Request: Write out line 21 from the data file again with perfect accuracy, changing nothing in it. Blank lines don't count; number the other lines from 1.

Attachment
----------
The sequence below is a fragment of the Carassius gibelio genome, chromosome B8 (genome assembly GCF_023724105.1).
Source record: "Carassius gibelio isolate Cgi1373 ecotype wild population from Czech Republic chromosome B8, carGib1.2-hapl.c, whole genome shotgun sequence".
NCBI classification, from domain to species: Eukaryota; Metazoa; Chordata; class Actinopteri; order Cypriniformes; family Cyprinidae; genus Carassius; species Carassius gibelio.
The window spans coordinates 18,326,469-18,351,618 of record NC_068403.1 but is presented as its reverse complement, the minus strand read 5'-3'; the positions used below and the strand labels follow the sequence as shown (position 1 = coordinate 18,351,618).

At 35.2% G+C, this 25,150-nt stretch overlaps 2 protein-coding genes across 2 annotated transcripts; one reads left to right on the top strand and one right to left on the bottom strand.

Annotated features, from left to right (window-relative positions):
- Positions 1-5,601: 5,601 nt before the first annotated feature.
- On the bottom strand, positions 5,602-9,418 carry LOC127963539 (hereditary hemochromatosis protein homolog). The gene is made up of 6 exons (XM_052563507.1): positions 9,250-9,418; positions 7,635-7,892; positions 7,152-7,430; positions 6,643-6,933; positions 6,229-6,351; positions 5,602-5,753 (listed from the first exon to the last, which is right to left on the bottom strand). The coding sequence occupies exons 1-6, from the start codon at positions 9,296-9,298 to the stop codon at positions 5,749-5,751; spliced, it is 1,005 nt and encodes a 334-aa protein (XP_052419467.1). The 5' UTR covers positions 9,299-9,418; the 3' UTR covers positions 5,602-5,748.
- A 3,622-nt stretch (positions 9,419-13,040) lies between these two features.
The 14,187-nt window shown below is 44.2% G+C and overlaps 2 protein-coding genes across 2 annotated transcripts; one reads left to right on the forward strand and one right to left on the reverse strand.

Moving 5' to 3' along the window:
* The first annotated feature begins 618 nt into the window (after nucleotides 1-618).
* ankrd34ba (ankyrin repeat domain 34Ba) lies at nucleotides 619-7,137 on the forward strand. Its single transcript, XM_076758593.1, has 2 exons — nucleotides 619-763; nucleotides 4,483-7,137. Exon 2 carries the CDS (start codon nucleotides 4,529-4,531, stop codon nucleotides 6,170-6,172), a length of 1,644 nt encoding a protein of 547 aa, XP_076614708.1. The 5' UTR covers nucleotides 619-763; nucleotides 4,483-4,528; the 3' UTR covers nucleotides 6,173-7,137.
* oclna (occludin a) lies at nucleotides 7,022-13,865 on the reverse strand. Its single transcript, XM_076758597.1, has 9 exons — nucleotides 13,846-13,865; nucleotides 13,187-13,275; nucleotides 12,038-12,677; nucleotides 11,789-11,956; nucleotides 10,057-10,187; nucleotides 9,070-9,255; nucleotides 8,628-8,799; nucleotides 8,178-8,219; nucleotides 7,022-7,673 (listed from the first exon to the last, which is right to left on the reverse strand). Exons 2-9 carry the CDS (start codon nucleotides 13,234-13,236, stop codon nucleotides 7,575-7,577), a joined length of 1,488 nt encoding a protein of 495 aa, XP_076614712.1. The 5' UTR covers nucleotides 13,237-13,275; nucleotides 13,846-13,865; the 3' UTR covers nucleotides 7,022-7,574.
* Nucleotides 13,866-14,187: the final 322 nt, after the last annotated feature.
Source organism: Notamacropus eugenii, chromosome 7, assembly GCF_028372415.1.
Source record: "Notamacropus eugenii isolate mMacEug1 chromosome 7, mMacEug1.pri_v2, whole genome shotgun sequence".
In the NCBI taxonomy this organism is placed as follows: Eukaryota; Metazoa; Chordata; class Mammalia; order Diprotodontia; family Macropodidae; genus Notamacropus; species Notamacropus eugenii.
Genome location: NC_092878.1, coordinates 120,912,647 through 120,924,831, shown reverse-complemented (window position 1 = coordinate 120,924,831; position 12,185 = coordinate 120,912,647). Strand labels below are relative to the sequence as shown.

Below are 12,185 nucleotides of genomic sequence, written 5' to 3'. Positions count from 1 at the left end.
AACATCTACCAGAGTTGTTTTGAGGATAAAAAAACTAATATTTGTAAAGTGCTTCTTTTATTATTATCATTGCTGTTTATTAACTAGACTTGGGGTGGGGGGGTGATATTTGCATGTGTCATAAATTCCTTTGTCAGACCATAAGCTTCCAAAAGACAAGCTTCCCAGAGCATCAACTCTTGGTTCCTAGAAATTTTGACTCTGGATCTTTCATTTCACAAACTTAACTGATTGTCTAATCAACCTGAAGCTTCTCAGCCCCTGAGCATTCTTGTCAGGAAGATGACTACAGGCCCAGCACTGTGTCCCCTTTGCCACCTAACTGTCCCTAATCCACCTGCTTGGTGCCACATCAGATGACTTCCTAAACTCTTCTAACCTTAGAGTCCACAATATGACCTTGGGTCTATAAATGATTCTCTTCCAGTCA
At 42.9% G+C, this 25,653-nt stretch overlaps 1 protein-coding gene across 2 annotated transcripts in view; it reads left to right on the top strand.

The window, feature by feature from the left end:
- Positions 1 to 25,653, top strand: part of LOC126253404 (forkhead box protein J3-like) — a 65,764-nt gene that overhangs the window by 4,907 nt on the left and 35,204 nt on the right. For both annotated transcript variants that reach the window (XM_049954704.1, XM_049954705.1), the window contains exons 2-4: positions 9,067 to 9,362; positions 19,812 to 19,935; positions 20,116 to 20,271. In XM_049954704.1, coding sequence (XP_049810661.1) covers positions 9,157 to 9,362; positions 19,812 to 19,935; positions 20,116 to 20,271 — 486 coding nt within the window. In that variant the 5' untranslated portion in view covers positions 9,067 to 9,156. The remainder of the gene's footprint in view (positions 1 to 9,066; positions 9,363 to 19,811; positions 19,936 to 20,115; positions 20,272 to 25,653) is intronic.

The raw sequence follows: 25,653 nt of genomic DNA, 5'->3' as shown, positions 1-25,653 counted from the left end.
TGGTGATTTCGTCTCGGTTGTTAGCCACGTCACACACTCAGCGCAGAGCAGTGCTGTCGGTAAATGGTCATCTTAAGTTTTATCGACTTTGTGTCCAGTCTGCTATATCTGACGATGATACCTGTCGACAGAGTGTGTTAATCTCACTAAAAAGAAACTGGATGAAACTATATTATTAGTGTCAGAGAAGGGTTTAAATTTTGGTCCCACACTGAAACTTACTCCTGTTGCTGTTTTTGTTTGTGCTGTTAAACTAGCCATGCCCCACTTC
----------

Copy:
AACATCTACCAGAGTTGTTTTGAGGATAAAAAAACTAATATTTGTAAAGTGCTTCTTTTATTATTATCATTGCTGTTTATTAACTAGACTTGGGGTGGGGGGGTGATATTTGCATGTGTCATAAATTCCTTTGTCAGACCATAAGCTTCCAAAAGACAAGCTTCCCAGAGCATCAACTCTTGGTTCCTAGAAATTTTGACTCTGGATCTTTCATTTCACAAACTTAACTGATTGTCTAATCAACCTGAAGCTTCTCAGCCCCTGAGCATTCTTGTCAGGAAGATGACTACAGGCCCAGCACTGTGTCCCCTTTGCCACCTAACTGTCCCTAATCCACCTGCTTGGTGCCACATCAGATGACTTCCTAAACTCTTCTAACCTTAGAGTCCACAATATGACCTTGGGTCTATAAATGATTCTCTTCCAGTCA